There went my feminista credibility, just like that.
WE USED TO be able to escape our pasts, run ahead of them — or at least manipulate them. Along with Dad’s photos, I have his letters — letters he sent home during World War II, ones he got from girlfriends, ones he wrote my mom while they were engaged. Plus I have all the letters Dad became guardian of during his life: to his parents from his siblings, to Mom from her relations — on and on and on, chains and fardels of words. These letters are bad. No one is ever going to construct a riveting family narrative out of “Drove down to Atlantic City last weekend. Weather was fine!”
My family’s letters are most remarkable for what they don’t say, the information that has purposefully been left out. They’re like the photos of my ancestors in their stiff Sunday clothes; not even between the lines is there any hint that the writers’ lives were messy or complex.
Our pasts are museums. We’re their curators. If there ever was unhinged grief or wild desperation among my ancestors — and there must have been; they had their share of nervous breakdowns and bouts with the bottle — it never was committed to paper. I can’t blame my kinfolk for editing their storyline. Marcy and Jake can balance the history I strive to create for my father against their own reminiscences. It’s different with my mom, who died before they were born. I got to conjure her from whole cloth. I edited out of her story what embarrassed me when she was alive — her South Philly loudness, the sour-onion scent of her hands — and kept only the good parts: her beauty, how she could put anyone at ease, her uncanny bodysurfing ability. The result was a grandmother Marcy and Jake admire — and don’t know at all.
My parents and their parents treasured privacy, the right to construct one’s own story. Actual artifacts were rare enough that you could lop a wayward wife or unsavory uncle right off the family tree. Now, we put our shame on show to the world, let cameras capture our addict children, cheating spouses, drunken selves. The rush of content onto TV, blogs, YouTube, has overwhelmed our filters — Can’t stop the flood, might as well dive in! We only complain when the memoir’s fake, when the degradation turns out not to be true.
It’s hard for an archivist to relinquish control. If my (eventual) grandchildren Google me, will they find columns I wrote about their parents? Jezebel.com’s Hingston haters? The romance novels? How weird would it be to read your grandma writing about throbbing manhoods? I should have thought of all this 25 years ago, when I wrote that first book. Why would I have, though? The past used to be set in stone. It was agreed upon, permanent.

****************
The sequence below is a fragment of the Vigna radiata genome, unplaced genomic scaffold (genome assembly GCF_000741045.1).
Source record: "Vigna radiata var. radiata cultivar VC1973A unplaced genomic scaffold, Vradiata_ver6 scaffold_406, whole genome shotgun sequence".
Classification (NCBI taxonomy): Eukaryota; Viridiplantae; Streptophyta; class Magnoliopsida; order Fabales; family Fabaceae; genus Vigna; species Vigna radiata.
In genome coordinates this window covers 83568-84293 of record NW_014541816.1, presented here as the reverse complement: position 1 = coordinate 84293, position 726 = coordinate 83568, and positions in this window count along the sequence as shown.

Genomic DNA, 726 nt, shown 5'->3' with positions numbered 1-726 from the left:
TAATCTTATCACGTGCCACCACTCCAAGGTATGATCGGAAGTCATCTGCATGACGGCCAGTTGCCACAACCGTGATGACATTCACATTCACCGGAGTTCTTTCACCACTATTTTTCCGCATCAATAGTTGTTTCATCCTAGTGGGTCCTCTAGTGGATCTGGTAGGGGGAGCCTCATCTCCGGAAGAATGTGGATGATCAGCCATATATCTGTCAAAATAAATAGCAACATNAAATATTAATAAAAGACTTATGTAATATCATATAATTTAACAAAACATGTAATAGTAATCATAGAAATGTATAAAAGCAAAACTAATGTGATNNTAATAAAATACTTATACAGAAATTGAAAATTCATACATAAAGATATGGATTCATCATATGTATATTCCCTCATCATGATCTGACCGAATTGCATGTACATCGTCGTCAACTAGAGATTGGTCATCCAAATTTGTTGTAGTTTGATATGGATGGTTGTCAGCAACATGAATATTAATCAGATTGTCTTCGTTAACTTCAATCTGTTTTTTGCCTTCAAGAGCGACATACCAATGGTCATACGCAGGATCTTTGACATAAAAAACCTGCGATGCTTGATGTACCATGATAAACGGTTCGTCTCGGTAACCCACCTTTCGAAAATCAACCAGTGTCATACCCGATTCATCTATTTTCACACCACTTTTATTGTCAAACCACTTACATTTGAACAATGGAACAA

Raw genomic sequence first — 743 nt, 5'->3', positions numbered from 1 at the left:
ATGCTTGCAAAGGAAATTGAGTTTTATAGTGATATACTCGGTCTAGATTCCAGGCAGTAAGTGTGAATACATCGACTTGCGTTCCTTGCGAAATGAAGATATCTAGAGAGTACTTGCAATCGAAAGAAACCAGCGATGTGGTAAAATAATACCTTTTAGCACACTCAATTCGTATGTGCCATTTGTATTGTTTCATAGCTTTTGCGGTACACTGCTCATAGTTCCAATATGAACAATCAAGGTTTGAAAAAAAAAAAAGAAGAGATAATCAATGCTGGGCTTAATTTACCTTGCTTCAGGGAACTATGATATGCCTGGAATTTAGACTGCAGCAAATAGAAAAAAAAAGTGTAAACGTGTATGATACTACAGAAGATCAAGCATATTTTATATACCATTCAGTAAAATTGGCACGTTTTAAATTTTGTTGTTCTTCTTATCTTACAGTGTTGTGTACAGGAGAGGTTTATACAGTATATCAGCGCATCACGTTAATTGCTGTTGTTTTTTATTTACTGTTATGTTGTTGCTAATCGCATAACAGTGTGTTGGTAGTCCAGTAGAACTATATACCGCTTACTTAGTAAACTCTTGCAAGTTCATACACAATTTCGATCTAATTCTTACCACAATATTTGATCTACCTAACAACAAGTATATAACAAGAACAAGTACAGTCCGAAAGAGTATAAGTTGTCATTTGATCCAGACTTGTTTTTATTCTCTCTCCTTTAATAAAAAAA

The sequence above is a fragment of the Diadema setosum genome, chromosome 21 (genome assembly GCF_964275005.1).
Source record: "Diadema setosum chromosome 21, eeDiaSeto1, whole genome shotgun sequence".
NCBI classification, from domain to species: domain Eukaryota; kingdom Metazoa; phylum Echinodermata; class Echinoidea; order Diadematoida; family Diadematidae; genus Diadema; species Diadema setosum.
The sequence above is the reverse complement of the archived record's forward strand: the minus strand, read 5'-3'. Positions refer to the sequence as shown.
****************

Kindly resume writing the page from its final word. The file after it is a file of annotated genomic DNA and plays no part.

To Marcy and Jake, nothing’s permanent — not triumph, not disgrace, not identity. That’s the lesson they’ve learned from their brave new world: Nothing lasts, nothing endures. Amy’s in rehab again! Britney bounces back! Something different and brighter and faster comes along and changes everything. It’s the opposite of what I grew up believing: that the past was somehow truer and more righteous than the future would be.
That edited past gave us heroes we couldn’t live up to, relations who were remote strangers, family histories we couldn’t glean any real lessons from. The more angles there are, the less any one picture means. Maybe that’s why I never sorted through the photos in the Kodak envelopes. Why not hold onto the outtakes, and not just the perfect portrait? There are worse things than finding out your grandma knew about oral sex.
Marcy doesn’t respect me less because I’ve told her about my bad boyfriends, those psychedelic mushrooms, that unplanned pregnancy. Her knowledge of my mistakes has freed her to admit her own to me, kept me in the loop of her life as she turned into a woman — and keeps her calling me on her cell to say nothing much at all.
Technology isn’t dehumanizing us; it’s fleshing us out, plumping us up. Making us more human, more knowable, to one another and to future generations. I’ll take that any day over perfectly posed ancestors who don’t look like me from any angle. Go on and Google me, kids. I guarantee: It will embarrass you more than it embarrasses me.